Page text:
Thoughts On Google Cloud Platform Next

I was fortunate enough to attend Google Cloud Platform Next last week and wanted to summarize a few of my thoughts on the conference. As I sat down to analyze the event, I found a few distinct themes that I would like to expand on.

Multi-Cloud

Google is serious about multi-cloud support for their monitoring and integration products. As a cynic, if Google wants to steal customers from Amazon, offering tools to aid the transition is in their best interest. As a realist, most companies will continue to operate in a multi-cloud environment to take advantage of the strengths of each platform, and it’s nice to see Google recognizing this fact and working within it. Either way, I think being open about supporting AWS is a good thing.

Machine Learning

Google views their Machine Learning offerings as a distinct competitive advantage. Both Eric Schmidt and Jeff Dean spent time discussing machine learning and how it can help companies. I would consider the use of machine learning in business to be on the cusp of a major breakout but most people I talked to were unsure about how machine learning will help. There seems to be a large gap between understanding how machine learning is useful and understanding how it is useful to my business.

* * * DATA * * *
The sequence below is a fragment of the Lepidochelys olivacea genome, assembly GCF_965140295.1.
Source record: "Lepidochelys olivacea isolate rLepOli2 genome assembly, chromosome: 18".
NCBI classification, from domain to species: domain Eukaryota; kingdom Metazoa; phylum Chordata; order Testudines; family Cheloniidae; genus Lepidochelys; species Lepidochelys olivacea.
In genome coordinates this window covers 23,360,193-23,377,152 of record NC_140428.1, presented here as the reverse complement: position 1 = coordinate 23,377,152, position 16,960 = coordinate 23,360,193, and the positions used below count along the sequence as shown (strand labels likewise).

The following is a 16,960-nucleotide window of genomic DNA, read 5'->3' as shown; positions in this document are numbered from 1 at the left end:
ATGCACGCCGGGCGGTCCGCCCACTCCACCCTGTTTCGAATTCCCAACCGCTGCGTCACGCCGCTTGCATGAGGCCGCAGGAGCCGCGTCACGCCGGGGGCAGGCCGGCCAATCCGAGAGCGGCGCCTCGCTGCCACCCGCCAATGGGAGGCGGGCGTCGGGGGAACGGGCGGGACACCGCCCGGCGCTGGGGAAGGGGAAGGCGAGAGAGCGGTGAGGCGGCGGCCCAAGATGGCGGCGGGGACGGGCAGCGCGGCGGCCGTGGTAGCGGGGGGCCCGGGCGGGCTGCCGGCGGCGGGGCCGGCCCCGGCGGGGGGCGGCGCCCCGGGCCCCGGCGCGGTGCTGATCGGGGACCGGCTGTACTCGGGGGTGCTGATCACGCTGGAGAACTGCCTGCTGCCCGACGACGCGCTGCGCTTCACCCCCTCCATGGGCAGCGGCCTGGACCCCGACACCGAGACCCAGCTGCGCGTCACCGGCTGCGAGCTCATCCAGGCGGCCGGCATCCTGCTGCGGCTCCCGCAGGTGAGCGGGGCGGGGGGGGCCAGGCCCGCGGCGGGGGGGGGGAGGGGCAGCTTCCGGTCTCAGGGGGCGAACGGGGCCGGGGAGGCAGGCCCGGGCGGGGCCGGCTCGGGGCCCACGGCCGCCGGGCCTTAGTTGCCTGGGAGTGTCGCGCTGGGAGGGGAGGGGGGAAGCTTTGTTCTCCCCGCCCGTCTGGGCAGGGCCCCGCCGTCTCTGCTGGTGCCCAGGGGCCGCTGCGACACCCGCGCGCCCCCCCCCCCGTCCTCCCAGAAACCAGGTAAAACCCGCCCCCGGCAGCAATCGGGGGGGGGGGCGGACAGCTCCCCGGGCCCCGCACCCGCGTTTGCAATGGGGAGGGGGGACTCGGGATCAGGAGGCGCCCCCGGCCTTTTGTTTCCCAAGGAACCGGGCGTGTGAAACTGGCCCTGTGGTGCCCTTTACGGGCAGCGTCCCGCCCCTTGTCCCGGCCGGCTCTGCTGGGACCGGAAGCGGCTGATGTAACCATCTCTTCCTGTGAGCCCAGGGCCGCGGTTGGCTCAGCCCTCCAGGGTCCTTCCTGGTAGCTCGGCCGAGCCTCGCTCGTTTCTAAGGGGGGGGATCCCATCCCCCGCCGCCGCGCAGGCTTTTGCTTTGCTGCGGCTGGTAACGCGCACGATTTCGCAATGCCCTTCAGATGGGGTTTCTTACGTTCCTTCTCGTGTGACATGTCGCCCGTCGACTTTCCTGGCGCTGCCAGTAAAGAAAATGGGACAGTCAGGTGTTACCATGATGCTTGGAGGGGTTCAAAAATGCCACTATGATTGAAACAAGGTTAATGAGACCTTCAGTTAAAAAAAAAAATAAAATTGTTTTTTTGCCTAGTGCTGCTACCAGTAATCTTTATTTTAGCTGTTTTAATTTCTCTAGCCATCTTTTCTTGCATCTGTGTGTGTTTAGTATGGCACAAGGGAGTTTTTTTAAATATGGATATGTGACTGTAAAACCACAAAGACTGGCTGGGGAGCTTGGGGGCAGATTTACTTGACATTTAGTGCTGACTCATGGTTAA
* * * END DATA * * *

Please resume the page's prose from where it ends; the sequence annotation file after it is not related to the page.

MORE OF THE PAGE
At GCP Next, Google unveiled more machine learning tools that businesses can leverage in their own products. If your product fits within the existing the realm of speech, vision, or translation, then you will be able to leverage Google’s APIs to your advantage. If you need something more advanced, you can write your own learning algorithms using TensorFlowand deploy them on Google’s platform. At this point, machine learning and big data is a definite competitive advantage for Google over AWS.

No-ops

Google’s products are marketed as “no-ops”, meaning that they work without any manual operations or administration. In my experience with Cloud Platform I’ve generally found this to be true but it does come with trade-offs. Google has, in the past, treated their cloud offerings — like BigQuery — similar to their consumer offerings — like Gmail — by offering a polished product with minimal or no customer service and support.

The Infrastructure Advantage

Google took multiple opportunities to talk up their data centres and network as the envy of “other cloud providers”. Data centres, along with pretty much everything else, are not my area of expertise so I can only say that Google was proud of their data centres and really wants you to use them.

The Elephant in the Room

Although it was never mentioned directly, Google is mostly competing with Amazon for enterprise cloud sales. By the tone and content of the conference, they are fighting this battle by offering the best tools for big data and machine learning. Unfortunately, enterprise sales and support contracts are usually not won by offering the best tools but by offering the best “sales and support”. In this area, Google lags behind AWS. I would have been happier to see announcements on sales and support staff than on BigQuery speed improvements as a sign that Google is committed to cloud platform over the long term. Right now, it still seems as though cloud is an afterthought for Google — despite the fact that it may turn out to be more valuable than ads in the long term.

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